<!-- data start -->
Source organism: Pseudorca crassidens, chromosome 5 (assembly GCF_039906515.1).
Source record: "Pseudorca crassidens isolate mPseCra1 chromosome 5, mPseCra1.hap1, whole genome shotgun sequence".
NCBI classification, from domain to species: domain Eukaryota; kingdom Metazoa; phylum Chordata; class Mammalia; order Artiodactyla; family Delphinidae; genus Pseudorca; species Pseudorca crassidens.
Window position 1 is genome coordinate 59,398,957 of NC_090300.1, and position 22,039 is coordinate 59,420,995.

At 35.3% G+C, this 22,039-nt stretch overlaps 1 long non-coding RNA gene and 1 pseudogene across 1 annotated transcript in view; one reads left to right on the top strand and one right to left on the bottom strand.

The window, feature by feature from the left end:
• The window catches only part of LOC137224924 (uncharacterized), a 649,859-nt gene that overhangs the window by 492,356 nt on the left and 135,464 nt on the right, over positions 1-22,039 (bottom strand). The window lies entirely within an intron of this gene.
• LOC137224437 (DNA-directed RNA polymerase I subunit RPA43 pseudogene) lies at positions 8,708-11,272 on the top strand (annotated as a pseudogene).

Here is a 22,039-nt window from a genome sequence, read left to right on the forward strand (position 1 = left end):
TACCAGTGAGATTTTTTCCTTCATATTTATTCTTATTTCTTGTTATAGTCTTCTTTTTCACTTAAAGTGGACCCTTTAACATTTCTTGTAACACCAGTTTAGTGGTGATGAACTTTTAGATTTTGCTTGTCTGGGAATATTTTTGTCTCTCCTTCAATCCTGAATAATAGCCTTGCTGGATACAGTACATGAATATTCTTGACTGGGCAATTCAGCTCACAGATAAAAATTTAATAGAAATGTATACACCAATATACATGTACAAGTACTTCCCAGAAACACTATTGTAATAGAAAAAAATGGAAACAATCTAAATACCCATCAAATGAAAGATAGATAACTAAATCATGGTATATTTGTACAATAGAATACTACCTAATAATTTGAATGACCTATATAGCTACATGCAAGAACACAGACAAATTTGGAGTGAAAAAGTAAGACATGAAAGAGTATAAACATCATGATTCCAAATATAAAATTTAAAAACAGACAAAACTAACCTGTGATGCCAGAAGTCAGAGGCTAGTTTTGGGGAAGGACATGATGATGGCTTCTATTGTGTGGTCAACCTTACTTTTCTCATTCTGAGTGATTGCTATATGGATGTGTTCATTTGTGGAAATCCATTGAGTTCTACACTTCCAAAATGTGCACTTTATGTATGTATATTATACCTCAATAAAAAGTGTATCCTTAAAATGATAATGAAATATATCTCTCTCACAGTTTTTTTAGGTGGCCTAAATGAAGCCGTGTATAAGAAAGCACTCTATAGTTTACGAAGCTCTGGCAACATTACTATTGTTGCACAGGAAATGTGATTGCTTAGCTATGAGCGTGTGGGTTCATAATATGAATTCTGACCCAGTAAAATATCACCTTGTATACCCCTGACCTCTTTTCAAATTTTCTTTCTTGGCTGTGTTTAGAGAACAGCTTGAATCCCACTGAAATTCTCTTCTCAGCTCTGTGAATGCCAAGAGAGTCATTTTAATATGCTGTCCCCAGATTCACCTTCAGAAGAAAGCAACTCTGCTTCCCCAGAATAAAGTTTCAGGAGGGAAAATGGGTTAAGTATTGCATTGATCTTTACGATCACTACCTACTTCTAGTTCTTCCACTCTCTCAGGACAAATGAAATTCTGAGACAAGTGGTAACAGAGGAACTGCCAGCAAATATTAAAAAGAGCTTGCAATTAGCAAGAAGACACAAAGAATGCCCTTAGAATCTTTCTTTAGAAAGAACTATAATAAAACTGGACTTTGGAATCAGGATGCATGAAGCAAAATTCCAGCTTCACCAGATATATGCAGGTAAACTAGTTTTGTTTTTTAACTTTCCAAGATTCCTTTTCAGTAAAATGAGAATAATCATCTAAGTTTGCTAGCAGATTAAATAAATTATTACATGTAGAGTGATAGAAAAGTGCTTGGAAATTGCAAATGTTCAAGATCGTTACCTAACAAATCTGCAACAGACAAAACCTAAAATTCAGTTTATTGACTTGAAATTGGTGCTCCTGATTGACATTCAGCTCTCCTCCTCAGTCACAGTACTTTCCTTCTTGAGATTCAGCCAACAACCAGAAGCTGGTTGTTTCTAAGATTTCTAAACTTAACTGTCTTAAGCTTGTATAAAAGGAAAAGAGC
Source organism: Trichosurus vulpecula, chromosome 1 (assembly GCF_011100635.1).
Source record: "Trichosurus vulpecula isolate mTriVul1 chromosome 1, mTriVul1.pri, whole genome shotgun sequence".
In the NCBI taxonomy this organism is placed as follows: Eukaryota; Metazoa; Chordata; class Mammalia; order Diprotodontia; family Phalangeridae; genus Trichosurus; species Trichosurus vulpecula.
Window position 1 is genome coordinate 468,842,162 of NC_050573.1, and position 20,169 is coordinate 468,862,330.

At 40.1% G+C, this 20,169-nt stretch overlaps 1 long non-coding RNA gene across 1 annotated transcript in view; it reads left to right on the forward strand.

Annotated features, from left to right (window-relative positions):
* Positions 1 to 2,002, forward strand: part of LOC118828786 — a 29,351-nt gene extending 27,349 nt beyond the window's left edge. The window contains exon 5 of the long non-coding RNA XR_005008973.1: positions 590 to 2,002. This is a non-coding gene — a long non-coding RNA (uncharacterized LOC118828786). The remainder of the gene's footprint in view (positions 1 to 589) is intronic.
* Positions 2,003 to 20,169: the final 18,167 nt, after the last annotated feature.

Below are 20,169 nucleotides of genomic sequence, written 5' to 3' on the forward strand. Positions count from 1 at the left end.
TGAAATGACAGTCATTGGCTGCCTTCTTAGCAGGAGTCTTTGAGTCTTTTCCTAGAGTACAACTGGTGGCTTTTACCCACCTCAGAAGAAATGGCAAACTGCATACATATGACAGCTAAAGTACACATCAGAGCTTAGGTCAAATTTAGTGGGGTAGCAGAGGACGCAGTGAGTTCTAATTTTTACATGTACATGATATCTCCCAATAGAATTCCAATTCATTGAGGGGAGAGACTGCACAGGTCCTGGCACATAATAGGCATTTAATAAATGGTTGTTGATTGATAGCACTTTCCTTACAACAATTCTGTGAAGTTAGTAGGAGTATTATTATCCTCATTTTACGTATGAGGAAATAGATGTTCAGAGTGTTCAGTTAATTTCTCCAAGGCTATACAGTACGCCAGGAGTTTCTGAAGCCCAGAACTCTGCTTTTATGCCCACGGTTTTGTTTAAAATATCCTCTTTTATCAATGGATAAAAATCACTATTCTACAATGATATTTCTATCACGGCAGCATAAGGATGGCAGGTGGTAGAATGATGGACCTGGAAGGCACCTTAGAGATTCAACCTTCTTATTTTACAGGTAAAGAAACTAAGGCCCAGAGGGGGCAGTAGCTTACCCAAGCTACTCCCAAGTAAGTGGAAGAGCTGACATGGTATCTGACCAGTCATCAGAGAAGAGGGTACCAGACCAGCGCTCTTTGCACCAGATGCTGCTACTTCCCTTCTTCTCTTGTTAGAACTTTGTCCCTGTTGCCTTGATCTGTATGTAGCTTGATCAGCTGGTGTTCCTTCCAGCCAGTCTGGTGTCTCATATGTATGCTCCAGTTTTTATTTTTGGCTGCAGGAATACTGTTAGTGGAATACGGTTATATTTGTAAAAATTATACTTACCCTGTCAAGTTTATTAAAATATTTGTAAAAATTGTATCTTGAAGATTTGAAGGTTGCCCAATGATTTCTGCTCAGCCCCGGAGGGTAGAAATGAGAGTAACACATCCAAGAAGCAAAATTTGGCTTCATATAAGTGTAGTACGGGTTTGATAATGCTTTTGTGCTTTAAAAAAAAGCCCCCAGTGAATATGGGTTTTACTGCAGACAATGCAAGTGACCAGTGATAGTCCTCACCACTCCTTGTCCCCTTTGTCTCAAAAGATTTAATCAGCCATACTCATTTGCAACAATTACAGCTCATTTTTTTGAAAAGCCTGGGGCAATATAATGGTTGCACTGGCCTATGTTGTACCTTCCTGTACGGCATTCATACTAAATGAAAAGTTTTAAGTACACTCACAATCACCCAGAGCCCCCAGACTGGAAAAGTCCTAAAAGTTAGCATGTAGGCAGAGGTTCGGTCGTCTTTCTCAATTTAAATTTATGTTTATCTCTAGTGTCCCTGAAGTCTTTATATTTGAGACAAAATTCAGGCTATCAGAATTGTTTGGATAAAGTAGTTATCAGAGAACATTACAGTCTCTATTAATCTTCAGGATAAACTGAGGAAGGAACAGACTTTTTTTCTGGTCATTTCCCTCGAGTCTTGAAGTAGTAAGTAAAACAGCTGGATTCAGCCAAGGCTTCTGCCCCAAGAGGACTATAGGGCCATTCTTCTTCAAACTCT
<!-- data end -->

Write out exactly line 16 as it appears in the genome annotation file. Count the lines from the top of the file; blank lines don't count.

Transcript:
Annotated features, from left to right (window-relative positions):